Washington — The U.S. Senate overwhelmingly approved legislation Thursday that would provide emergency funding to help fix the drinking water infrastructure in Flint and other communities with contaminated systems.
The Senate’s vote was 95-3 for the $9.4 billion water projects bill containing the provisions that could benefit Flint.
“After months of working intensely with colleagues on both sides of the aisle to overcome opposition, I am extremely pleased that the Senate has finally passed urgently needed help for families in Flint,” said Sen. Debbie Stabenow, D-Lansing, who worked to include the Flint-inspired provisions.
“Today’s passage is an important reminder to the nation that the crisis in Flint is far from over.”
The Water Resources Development Act bill includes $100 million for subsidized loans for water infrastructure improvements through the Drinking Water State Revolving Fund for any state with a federal emergency declaration due to a public health threat from lead or other contaminants in the public drinking water supply.
Flint, which has struggled for at least a year with lead-contaminated water, is the only community that now fits the definition; however, other communities could qualify in the coming months.
“It will still fall short of what it’s been estimated it will cost to fix the system, and that’s where the state has to step up,” Sen. Gary Peters, D-Bloomfield Township, told reporters on a call.
The Snyder administration welcomed the Senate’s action.
“These potential federal funds would provide an opportunity to support additional infrastructure needs in Flint,” said Ari Adler, spokesman for Gov. Rick Snyder.
The Snyder administration said it has worked with the Senate Environment and Public Works Committee and Chairman Jim Inhofe, R-Oklahoma, since January on the Flint-inspired provisions. Snyder said he also had spoken to Inhofe about the “remaining needs in Flint.”
“I greatly appreciate the Senate’s action today in approving funding for Flint’s water infrastructure to complement the state’s efforts,” Snyder said in a statement. “... I hope the House will act quickly in taking up this legislation.”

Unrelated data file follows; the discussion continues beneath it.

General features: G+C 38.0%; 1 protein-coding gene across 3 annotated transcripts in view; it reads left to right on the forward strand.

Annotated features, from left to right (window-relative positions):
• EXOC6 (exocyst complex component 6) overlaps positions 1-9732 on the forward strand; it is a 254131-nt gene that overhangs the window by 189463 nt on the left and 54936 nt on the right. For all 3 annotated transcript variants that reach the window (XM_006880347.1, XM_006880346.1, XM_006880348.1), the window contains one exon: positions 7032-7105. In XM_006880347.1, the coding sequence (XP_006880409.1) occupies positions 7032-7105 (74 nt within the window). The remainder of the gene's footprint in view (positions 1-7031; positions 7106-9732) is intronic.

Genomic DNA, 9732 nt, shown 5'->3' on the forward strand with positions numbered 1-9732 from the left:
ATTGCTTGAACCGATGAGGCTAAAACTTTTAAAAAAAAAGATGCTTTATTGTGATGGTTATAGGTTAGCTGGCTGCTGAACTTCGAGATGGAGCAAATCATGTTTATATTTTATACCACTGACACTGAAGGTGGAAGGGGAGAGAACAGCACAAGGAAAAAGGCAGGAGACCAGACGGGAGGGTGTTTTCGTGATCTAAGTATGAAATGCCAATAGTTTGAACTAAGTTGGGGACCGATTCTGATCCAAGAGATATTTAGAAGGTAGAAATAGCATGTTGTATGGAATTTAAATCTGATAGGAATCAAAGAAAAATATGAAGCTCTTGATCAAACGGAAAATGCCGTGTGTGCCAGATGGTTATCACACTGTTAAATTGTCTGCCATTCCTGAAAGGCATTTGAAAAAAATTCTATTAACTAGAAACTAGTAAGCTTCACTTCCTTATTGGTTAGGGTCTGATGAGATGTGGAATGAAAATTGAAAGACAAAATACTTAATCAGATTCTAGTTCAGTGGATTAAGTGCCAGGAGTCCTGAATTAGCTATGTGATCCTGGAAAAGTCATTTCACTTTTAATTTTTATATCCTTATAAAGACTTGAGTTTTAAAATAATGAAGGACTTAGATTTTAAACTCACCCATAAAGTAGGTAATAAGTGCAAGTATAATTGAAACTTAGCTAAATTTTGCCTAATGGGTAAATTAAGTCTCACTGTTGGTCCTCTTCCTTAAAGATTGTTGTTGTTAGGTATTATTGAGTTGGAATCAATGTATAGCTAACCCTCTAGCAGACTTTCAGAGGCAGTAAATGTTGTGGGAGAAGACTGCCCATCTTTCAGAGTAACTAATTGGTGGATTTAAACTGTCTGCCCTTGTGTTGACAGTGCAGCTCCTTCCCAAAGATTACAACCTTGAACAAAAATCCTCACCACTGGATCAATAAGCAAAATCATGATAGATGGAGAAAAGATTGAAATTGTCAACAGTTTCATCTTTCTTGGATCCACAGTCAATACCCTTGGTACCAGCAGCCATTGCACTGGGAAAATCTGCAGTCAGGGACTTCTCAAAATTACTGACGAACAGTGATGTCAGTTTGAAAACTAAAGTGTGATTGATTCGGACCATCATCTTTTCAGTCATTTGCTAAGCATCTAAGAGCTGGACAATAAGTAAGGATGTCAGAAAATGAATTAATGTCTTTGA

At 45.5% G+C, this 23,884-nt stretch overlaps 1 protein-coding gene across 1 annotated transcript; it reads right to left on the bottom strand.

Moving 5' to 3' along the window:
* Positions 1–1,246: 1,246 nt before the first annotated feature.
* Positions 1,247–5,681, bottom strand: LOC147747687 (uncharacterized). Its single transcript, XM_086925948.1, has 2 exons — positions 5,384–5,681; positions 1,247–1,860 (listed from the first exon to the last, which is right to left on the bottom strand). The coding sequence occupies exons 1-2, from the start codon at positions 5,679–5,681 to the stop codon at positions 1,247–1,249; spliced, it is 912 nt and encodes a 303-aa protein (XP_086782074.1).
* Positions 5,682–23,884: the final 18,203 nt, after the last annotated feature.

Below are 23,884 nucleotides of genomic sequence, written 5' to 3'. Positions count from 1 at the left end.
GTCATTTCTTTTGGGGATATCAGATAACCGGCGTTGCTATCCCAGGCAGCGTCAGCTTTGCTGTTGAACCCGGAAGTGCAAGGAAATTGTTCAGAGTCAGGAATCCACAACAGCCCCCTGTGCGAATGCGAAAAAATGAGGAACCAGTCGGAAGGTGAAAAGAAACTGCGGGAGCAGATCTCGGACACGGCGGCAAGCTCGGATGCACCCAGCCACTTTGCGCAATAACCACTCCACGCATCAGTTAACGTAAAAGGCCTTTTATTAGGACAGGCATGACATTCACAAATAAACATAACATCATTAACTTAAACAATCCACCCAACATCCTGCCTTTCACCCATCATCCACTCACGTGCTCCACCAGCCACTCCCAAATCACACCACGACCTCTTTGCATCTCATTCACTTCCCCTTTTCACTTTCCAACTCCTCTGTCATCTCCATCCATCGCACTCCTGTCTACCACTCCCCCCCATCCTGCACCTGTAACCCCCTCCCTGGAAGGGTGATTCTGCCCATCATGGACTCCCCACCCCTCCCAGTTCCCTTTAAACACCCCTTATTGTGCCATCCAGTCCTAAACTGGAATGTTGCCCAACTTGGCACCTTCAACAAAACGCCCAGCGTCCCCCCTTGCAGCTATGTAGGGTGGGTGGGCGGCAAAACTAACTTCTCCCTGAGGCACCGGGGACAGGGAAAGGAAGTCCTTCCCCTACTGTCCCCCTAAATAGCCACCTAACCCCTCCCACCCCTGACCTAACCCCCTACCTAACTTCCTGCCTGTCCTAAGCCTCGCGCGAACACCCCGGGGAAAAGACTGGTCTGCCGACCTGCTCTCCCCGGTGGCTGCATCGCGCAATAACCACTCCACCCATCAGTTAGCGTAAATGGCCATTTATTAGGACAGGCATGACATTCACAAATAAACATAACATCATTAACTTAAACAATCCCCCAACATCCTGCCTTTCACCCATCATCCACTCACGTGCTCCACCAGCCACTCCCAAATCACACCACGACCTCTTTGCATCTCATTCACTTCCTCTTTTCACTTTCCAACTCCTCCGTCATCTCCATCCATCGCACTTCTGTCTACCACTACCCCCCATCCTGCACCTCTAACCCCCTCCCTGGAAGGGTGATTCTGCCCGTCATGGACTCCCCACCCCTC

Inhofe, who sponsored the bill, noted some House members say they won't support the bill in the House because the House version doesn't have the Flint provisions. The Oklahoma Republican pledged to address the issue when members from both chambers meet to reconcile the differences in the legislation.
“I promise to address this in conference. I’ve been standing with my colleagues in Michigan from the beginning on our fiscally responsible solution to help the Flint community and will continue to do so as we enter conference,” Inhofe said on the Senate floor.
“Let me be clear, It would be a short-sighted mistake for those that are trying to help the people of Flint to prevent the quick movement of WRDA in the House so that we can conference immediately.”
Michigan’s senior Republican, U.S. Rep. Fred Upton of St. Joseph, pledged he would work to get aid to Flint.
“Having just been in Flint with Rep. (Dan) Kildee, I saw first-hand all the work that needs to be done,” Upton said in a statement. “I will continue to work with the Michigan delegation, and all my colleagues, as we work together to provide much-needed assistance.”
The package also contains $70 million to finance costs for up to $1 billion in secured loans for water infrastructure through the Water Infrastructure Finance and Innovation Act Fund at the Environmental Protection Agency.
About $17.5 million would be directed toward a lead-exposure registry to monitor the effects on children and $2.5 million for an advisory committee to review ways to reduce lead exposure.
Another $30 million is set aside for three federal children's health programs that fund efforts to address the effects of lead poisoning, including assistance to pregnant women and new mothers and public education campaigns.
The legislation would also permit Michigan the flexibility to use funds from the Drinking Water State Revolving Fund to forgive roughly $20 million in debts that Flint owes for prior infrastructure loans.
Stabenow and Peters said they hope the measure’s momentum coming out of the Senate will raise the likelihood of its getting a vote in the House, where the Flint-inspired aid is not part of the House version of the water resources legislation.
Michigan members hope it would be included when members from both chambers meet to reconcile the bills, or that it would be included in another piece of House legislation.
“We want to get this done before Congress breaks before the election,” Stabenow told reporters. “Every single day counts for the people of Flint.”